Lou's Blues

A few days ago on CNN, Lou Dobbs worried that "the U.S. army may begin buying bullets from Israel and Canada because the U.S. ammunition plants can't keep up with demand."

Republican congressman Duncan Hunter, who is Chairman of the House Armed Services Committee, had this to say:

We shouldn't have any foreign dependents with respect to critical assets, and ammunition certainly falls into that category.

Unfortunately, Hunter and Dobbs forgot to tell us which assets are critical and which are not. Is food critical? How about clothing? Pharmaceuticals? Surely these are as vital to the general welfare as ammunition. Which products and services are too critical for the U.S. to depend upon foreign suppliers? Hunter and Dobbs do not say.

It's interesting that Dobbs' focus is on the arms industry. The U.S. is the world's largest producer of military weaponry, responsible for more than half of worldwide arms production. According to the Foreign Trade Division of the U.S. Census, the U.S. exports more than 3½ times as much advanced weaponry as it imports.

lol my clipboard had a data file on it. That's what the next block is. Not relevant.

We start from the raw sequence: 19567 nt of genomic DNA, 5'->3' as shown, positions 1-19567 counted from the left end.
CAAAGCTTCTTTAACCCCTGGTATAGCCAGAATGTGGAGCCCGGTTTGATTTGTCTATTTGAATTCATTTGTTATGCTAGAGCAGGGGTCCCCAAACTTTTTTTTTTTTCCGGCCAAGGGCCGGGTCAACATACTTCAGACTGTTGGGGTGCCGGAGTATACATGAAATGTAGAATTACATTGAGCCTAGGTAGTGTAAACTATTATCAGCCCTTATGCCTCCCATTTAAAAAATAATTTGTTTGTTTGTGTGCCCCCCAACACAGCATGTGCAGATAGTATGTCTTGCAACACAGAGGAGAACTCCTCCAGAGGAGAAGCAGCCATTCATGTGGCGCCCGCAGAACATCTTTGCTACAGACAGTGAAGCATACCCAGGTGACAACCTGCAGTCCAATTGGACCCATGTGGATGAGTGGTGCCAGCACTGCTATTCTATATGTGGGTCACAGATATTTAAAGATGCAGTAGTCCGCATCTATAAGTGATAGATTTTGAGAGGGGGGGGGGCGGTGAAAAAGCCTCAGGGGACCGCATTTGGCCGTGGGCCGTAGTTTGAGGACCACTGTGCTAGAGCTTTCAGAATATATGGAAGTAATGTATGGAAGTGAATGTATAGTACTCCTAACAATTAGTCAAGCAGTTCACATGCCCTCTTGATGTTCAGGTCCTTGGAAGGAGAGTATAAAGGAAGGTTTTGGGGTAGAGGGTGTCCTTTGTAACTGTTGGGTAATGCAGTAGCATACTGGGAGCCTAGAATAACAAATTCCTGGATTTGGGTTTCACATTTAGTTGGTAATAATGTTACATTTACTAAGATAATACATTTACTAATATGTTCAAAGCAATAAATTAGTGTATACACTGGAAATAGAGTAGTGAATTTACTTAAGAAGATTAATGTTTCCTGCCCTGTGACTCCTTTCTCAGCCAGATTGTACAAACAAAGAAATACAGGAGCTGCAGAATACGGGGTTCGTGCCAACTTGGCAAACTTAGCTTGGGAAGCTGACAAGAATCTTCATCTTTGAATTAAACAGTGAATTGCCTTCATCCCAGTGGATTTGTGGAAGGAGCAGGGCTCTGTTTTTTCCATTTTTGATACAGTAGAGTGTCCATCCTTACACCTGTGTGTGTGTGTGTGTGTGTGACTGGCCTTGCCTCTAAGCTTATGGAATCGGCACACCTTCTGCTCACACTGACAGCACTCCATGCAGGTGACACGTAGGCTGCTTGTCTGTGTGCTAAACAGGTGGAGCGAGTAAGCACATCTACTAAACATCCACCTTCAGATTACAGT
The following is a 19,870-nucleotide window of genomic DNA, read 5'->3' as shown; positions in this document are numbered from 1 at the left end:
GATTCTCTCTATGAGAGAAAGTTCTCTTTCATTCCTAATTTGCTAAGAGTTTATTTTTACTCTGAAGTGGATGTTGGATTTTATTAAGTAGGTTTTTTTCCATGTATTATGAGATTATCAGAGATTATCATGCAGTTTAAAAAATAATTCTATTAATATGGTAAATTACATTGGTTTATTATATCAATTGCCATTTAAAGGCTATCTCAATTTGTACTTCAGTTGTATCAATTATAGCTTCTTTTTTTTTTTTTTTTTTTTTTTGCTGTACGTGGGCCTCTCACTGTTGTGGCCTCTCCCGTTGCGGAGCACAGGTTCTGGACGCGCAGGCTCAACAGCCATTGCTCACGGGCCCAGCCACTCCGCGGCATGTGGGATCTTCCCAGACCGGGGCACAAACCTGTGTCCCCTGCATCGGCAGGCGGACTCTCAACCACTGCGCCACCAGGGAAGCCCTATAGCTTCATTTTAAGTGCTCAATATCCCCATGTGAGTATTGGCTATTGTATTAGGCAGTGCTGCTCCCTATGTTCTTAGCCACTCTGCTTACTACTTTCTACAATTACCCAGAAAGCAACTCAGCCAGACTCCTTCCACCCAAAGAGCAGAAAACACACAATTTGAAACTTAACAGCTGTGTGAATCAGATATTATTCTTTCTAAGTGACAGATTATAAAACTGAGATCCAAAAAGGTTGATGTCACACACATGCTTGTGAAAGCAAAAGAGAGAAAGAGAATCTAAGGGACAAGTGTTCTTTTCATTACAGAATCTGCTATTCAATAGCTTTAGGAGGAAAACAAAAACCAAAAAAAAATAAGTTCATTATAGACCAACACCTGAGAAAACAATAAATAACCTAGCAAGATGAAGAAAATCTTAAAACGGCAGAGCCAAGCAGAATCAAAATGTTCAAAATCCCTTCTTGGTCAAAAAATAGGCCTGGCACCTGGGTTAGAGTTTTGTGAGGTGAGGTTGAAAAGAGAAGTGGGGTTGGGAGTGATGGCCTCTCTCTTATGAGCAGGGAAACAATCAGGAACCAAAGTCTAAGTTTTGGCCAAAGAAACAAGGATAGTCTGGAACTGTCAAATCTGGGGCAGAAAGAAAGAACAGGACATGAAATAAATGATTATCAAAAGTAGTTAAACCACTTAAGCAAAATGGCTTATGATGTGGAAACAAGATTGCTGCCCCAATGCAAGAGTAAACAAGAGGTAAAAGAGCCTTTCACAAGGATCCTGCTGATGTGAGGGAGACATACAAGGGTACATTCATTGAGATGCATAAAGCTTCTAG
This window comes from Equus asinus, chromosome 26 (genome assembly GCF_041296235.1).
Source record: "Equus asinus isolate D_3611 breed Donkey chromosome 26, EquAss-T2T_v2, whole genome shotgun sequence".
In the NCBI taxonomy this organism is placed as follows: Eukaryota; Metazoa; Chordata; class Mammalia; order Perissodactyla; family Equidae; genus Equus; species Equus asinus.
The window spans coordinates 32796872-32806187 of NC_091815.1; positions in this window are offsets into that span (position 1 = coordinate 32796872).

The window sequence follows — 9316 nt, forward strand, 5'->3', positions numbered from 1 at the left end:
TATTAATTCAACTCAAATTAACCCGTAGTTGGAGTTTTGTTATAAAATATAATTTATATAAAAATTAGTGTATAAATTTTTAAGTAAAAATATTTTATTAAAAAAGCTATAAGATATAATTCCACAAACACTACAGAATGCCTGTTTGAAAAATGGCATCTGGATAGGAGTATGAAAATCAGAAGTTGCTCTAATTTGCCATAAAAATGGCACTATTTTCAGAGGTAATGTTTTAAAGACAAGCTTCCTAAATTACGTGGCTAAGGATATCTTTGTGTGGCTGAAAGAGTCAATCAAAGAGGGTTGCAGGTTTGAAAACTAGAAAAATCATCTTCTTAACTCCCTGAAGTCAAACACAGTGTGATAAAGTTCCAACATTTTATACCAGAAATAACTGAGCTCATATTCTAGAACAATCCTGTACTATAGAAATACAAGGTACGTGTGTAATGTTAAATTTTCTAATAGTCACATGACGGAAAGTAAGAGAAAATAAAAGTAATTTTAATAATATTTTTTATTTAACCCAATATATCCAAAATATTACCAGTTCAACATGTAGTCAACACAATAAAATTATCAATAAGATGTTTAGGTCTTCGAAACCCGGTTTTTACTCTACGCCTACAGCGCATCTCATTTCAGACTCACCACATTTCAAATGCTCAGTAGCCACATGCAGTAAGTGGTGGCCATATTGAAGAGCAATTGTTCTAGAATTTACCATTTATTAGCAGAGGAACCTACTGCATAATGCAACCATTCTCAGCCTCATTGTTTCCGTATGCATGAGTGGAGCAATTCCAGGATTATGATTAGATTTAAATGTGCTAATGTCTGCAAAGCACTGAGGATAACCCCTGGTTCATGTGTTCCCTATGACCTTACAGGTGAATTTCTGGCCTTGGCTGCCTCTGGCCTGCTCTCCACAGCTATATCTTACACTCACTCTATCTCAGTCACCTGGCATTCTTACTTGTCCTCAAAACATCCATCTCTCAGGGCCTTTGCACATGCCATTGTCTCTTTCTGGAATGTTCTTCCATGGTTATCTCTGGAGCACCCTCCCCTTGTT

Imagine what would happen if the rest of the world did what Hunter and Dobbs want the U.S. to do. If the U.S. "shouldn't have any foreign dependents with respect to critical assets", then the same must be true for Israel, Canada, and every other country that imports weapons from the U.S. Instead of importing millions of dollars worth of weaponry each year from the U.S., Israel and Canada should become independent and produce all of their own weapons. This, of course, would put thousands of U.S. workers out of their jobs, and would cost the U.S. economy more than $3.50 in lost export sales for every dollar we might save by not purchasing from foreign sources, but that is the price we must pay for Lou's protectionism.

[cross-posted at The Agitator]

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This is merely the 'national

This is merely the 'national defense' argument for protectionism; whether or not an asset is 'critical' depends upon whether we need it to fight a war.

The argument goes, if in the absence of tariffs we end up buying bullets from Bulletania, a nation with a comparative advantage in bullets, that's all fine and good - until Bulletania decides to declare war on us for no good reason. At which point all our domestic bullet factories will have closed or converted, and so we won't be able to produce bullets, until we build those factories from the ground up. In the interim the damages resulting from our having to fight a war without bullets outweighs whatever wealth we can acquire via international arms trade.